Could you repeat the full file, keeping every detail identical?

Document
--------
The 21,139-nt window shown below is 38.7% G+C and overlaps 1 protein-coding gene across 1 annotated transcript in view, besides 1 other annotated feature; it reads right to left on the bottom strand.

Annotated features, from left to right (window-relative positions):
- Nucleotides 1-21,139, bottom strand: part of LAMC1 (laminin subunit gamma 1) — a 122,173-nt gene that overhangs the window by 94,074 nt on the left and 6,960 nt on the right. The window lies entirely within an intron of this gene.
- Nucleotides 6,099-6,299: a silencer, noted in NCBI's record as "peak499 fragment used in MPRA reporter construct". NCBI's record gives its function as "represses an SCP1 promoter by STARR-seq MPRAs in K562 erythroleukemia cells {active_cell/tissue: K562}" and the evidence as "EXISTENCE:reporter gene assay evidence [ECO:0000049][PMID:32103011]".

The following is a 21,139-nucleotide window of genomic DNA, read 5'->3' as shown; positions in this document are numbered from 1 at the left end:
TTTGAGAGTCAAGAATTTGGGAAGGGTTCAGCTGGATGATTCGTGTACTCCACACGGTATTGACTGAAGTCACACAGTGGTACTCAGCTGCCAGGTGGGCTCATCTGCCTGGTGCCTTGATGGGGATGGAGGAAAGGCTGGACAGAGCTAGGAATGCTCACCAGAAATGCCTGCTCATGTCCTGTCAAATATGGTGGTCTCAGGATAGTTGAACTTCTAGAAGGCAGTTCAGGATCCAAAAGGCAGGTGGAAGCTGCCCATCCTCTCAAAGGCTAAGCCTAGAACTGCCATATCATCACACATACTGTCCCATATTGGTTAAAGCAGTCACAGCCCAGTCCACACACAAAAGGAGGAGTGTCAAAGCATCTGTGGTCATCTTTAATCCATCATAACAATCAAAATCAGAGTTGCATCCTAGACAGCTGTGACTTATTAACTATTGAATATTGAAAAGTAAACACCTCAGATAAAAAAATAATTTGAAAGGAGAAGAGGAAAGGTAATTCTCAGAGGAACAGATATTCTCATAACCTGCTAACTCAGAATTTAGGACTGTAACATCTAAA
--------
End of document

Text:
The 21,139-nt window shown below is 38.7% G+C and overlaps 1 protein-coding gene across 1 annotated transcript in view, besides 1 other annotated feature; it reads right to left on the bottom strand.

Annotated features, from left to right (window-relative positions):
- Nucleotides 1-21,139, bottom strand: part of LAMC1 (laminin subunit gamma 1) — a 122,173-nt gene that overhangs the window by 94,074 nt on the left and 6,960 nt on the right. The window lies entirely within an intron of this gene.
- Nucleotides 6,099-6,299: a silencer, noted in NCBI's record as "peak499 fragment used in MPRA reporter construct". NCBI's record gives its function as "represses an SCP1 promoter by STARR-seq MPRAs in K562 erythroleukemia cells {active_cell/tissue: K562}" and the evidence as "EXISTENCE:reporter gene assay evidence [ECO:0000049][PMID:32103011]".

The following is a 21,139-nucleotide window of genomic DNA, read 5'->3' as shown; positions in this document are numbered from 1 at the left end:
TTTGAGAGTCAAGAATTTGGGAAGGGTTCAGCTGGATGATTCGTGTACTCCACACGGTATTGACTGAAGTCACACAGTGGTACTCAGCTGCCAGGTGGGCTCATCTGCCTGGTGCCTTGATGGGGATGGAGGAAAGGCTGGACAGAGCTAGGAATGCTCACCAGAAATGCCTGCTCATGTCCTGTCAAATATGGTGGTCTCAGGATAGTTGAACTTCTAGAAGGCAGTTCAGGATCCAAAAGGCAGGTGGAAGCTGCCCATCCTCTCAAAGGCTAAGCCTAGAACTGCCATATCATCACACATACTGTCCCATATTGGTTAAAGCAGTCACAGCCCAGTCCACACACAAAAGGAGGAGTGTCAAAGCATCTGTGGTCATCTTTAATCCATCATAACAATCAAAATCAGAGTTGCATCCTAGACAGCTGTGACTTATTAACTATTGAATATTGAAAAGTAAACACCTCAGATAAAAAAATAATTTGAAAGGAGAAGAGGAAAGGTAATTCTCAGAGGAACAGATATTCTCATAACCTGCTAACTCAGAATTTAGGACTGTAACATCTAAA